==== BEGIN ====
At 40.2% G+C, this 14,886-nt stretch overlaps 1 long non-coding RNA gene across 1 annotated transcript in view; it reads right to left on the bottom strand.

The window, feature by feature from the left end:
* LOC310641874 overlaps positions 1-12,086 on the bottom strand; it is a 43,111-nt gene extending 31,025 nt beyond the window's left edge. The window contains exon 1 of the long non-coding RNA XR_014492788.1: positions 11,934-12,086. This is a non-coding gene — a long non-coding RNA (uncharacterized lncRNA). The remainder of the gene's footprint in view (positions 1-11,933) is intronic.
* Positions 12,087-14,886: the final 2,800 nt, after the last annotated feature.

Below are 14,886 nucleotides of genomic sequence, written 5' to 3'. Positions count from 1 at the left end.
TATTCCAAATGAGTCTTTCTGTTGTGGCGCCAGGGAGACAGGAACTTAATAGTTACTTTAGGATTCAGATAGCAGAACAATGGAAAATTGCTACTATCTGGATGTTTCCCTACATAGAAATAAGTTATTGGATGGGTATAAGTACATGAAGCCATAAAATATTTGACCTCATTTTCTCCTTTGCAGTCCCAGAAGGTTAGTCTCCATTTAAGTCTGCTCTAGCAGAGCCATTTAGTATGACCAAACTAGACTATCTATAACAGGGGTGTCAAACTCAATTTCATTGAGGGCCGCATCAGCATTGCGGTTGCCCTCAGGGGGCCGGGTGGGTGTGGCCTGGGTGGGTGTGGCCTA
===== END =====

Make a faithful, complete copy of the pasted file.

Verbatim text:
At 40.2% G+C, this 14,886-nt stretch overlaps 1 long non-coding RNA gene across 1 annotated transcript in view; it reads right to left on the bottom strand.

The window, feature by feature from the left end:
* LOC310641874 overlaps positions 1-12,086 on the bottom strand; it is a 43,111-nt gene extending 31,025 nt beyond the window's left edge. The window contains exon 1 of the long non-coding RNA XR_014492788.1: positions 11,934-12,086. This is a non-coding gene — a long non-coding RNA (uncharacterized lncRNA). The remainder of the gene's footprint in view (positions 1-11,933) is intronic.
* Positions 12,087-14,886: the final 2,800 nt, after the last annotated feature.

Below are 14,886 nucleotides of genomic sequence, written 5' to 3'. Positions count from 1 at the left end.
TATTCCAAATGAGTCTTTCTGTTGTGGCGCCAGGGAGACAGGAACTTAATAGTTACTTTAGGATTCAGATAGCAGAACAATGGAAAATTGCTACTATCTGGATGTTTCCCTACATAGAAATAAGTTATTGGATGGGTATAAGTACATGAAGCCATAAAATATTTGACCTCATTTTCTCCTTTGCAGTCCCAGAAGGTTAGTCTCCATTTAAGTCTGCTCTAGCAGAGCCATTTAGTATGACCAAACTAGACTATCTATAACAGGGGTGTCAAACTCAATTTCATTGAGGGCCGCATCAGCATTGCGGTTGCCCTCAGGGGGCCGGGTGGGTGTGGCCTGGGTGGGTGTGGCCTA